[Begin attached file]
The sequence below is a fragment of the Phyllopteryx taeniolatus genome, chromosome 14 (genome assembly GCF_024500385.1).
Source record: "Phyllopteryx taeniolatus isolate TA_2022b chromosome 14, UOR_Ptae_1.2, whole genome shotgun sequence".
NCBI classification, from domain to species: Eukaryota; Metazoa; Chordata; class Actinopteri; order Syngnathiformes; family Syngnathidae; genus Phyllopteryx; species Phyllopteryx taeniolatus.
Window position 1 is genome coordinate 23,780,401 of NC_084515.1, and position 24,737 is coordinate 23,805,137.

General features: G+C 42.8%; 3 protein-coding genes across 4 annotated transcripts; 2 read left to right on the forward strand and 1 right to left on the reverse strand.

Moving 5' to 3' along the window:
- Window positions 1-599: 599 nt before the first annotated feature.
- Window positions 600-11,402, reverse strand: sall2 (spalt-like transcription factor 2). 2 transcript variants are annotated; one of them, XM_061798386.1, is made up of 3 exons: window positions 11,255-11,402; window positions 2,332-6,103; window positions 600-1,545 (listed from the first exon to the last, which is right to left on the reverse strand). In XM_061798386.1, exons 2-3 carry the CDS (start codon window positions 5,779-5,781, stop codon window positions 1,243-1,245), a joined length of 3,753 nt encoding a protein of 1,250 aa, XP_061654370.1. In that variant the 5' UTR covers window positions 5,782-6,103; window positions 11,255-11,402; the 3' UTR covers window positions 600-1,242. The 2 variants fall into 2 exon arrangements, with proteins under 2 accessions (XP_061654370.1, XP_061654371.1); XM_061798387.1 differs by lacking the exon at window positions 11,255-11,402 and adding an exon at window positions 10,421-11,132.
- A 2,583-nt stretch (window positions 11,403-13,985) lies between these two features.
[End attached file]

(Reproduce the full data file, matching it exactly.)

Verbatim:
The sequence below is a fragment of the Phyllopteryx taeniolatus genome, chromosome 14 (genome assembly GCF_024500385.1).
Source record: "Phyllopteryx taeniolatus isolate TA_2022b chromosome 14, UOR_Ptae_1.2, whole genome shotgun sequence".
NCBI classification, from domain to species: Eukaryota; Metazoa; Chordata; class Actinopteri; order Syngnathiformes; family Syngnathidae; genus Phyllopteryx; species Phyllopteryx taeniolatus.
Window position 1 is genome coordinate 23,780,401 of NC_084515.1, and position 24,737 is coordinate 23,805,137.

General features: G+C 42.8%; 3 protein-coding genes across 4 annotated transcripts; 2 read left to right on the forward strand and 1 right to left on the reverse strand.

Moving 5' to 3' along the window:
- Window positions 1-599: 599 nt before the first annotated feature.
- Window positions 600-11,402, reverse strand: sall2 (spalt-like transcription factor 2). 2 transcript variants are annotated; one of them, XM_061798386.1, is made up of 3 exons: window positions 11,255-11,402; window positions 2,332-6,103; window positions 600-1,545 (listed from the first exon to the last, which is right to left on the reverse strand). In XM_061798386.1, exons 2-3 carry the CDS (start codon window positions 5,779-5,781, stop codon window positions 1,243-1,245), a joined length of 3,753 nt encoding a protein of 1,250 aa, XP_061654370.1. In that variant the 5' UTR covers window positions 5,782-6,103; window positions 11,255-11,402; the 3' UTR covers window positions 600-1,242. The 2 variants fall into 2 exon arrangements, with proteins under 2 accessions (XP_061654370.1, XP_061654371.1); XM_061798387.1 differs by lacking the exon at window positions 11,255-11,402 and adding an exon at window positions 10,421-11,132.
- A 2,583-nt stretch (window positions 11,403-13,985) lies between these two features.